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The Scale of Flood

March 2020
Short animation for ECCI project
Edinburgh Centre for Carbon Innovation
Tools | Illustrator, Photoshop, AfterEffect

Increasing carbon dioxide caused by Human activities has changed the environment in ways that are comparable with deep-time processes. The increases in CO2 might be invisible; however, the consequence resulted from it, such as floods, melted glaciers, and sea-level rise, is clear enough to prove the global warming is happening. Although the cumulative effect seems to happen rapidly and significantly in the geologic time scale, it is barely perceptible in daily life compared to the sudden damage from a tsunami. Nevertheless, many a mickle makes a muckle, cities will ultimately be overwhelmed due to the daily trifle rise of water level.

A scale is a tool invented by humans for measuring space and time. Through the measurement, from a tiny spatial scale to massive timescale things become quantifiable and perceptible. In the water of Leith, climate change has accelerated the flooding frequency and the peak of water level is anticipated to reach 4 meters height in zones with flooding in the next 30 years; however, the change is too trifle to be sensed in our daily life. I aim at visualizing this indiscernible change of floods by showing the transformation of water lines in distinctive scales, hence the scale of the flood is capable to be perceived in this video.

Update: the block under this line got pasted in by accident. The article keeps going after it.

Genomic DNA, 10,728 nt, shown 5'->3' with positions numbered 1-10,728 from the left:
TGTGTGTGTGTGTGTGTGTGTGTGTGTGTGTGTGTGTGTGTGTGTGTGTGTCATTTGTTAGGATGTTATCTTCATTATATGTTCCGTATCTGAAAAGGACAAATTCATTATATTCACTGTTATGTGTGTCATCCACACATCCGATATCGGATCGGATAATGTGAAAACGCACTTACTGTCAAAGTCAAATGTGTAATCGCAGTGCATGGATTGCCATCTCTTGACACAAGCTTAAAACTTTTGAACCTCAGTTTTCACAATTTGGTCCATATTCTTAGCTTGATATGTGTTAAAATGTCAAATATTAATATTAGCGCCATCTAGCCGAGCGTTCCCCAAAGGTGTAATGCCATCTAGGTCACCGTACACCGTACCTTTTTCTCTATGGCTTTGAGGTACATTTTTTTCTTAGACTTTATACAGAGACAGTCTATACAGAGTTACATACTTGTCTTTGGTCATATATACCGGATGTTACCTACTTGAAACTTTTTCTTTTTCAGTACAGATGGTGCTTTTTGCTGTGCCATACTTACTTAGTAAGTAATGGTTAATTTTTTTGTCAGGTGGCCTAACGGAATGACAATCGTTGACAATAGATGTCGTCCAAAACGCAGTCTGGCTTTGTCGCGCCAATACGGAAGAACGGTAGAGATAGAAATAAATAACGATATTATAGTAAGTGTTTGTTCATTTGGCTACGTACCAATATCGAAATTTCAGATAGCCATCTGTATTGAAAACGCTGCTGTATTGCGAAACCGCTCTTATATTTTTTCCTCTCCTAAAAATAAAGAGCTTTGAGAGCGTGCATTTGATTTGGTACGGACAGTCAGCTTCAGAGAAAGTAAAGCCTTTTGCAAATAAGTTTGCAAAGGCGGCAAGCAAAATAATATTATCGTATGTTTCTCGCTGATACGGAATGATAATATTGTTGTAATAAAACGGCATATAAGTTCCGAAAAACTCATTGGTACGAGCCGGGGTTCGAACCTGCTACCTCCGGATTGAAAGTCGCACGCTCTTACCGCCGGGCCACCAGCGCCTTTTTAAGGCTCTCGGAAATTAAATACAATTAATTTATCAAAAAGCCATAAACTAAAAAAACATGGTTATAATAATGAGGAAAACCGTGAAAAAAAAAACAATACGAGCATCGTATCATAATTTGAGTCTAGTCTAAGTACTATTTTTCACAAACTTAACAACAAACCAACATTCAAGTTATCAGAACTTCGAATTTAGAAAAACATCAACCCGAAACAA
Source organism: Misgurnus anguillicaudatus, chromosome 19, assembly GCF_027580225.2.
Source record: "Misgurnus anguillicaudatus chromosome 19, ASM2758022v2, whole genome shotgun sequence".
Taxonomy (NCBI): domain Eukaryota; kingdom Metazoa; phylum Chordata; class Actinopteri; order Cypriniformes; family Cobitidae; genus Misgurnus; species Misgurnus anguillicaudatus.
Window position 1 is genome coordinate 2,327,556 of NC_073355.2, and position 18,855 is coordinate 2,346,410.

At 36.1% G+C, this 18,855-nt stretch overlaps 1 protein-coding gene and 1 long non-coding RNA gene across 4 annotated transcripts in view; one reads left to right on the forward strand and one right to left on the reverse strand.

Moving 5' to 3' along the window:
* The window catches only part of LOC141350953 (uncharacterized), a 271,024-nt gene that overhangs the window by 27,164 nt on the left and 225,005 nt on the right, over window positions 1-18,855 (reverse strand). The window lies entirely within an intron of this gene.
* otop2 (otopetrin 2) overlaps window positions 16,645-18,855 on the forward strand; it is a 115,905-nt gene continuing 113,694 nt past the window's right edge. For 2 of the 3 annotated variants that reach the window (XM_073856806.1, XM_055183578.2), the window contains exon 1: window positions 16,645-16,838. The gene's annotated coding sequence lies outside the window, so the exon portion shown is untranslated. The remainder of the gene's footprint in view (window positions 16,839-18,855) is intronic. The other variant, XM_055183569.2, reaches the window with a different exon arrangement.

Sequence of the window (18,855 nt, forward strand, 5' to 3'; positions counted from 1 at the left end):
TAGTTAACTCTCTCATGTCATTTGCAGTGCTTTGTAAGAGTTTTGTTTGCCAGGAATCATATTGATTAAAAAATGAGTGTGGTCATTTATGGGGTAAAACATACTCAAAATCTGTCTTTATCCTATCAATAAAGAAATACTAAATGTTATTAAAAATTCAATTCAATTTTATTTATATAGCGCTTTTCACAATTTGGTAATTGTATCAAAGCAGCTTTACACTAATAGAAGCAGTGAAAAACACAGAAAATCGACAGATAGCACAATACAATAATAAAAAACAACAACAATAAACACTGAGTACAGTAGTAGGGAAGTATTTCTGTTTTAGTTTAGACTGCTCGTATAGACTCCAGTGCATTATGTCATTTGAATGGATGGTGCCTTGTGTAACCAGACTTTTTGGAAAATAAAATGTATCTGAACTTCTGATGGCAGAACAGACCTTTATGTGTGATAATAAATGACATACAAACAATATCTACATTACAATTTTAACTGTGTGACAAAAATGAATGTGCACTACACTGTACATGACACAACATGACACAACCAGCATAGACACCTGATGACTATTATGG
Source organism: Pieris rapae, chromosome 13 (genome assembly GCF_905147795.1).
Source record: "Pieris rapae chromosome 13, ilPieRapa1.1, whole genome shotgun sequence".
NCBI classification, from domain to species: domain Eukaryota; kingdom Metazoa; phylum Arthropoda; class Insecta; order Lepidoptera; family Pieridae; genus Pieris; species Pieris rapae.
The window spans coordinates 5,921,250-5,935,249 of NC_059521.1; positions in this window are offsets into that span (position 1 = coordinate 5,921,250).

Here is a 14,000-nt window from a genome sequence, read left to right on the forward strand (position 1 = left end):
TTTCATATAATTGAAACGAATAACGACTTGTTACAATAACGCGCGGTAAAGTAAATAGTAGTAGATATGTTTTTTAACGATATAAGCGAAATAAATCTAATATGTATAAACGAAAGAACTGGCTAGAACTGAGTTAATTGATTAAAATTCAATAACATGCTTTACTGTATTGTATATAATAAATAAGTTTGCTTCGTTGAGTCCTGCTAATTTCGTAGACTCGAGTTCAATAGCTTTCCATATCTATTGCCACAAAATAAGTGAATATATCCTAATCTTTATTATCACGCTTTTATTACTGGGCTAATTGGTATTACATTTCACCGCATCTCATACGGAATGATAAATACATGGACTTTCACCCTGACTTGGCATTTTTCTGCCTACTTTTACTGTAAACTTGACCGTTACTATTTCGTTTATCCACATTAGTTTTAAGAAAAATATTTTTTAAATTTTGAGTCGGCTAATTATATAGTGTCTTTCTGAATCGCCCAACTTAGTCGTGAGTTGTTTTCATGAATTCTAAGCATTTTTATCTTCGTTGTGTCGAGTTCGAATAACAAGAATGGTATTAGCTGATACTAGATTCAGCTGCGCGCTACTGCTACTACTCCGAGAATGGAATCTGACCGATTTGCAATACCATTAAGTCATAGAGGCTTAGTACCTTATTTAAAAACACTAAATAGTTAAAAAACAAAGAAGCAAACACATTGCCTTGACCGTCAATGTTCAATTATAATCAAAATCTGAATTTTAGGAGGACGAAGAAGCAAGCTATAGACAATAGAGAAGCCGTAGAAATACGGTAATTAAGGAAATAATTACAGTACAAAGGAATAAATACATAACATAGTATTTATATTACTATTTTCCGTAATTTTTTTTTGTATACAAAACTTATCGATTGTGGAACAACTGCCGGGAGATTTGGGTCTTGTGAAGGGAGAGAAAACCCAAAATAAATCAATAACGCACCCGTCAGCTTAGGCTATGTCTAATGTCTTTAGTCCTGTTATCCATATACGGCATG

近代人類活動所產生的碳排放導致的氣候變遷,已深刻影響過去幾百億年自然演化來的生態環境。碳排放的增加或許是無形的,其所引發的洪水氾濫,海平面上升,冰山融化等水平面的變化卻是可視的證據。這樣的環境變遷看似劇烈與快速,但不同於海嘯帶來的衝擊,暖化造成的變遷需經年累月的累積,對許多人的日常而言依舊細微的難以覺察。 然而,每日水平線的些微增加最終卻會使諸多城市被洪流給吞沒。


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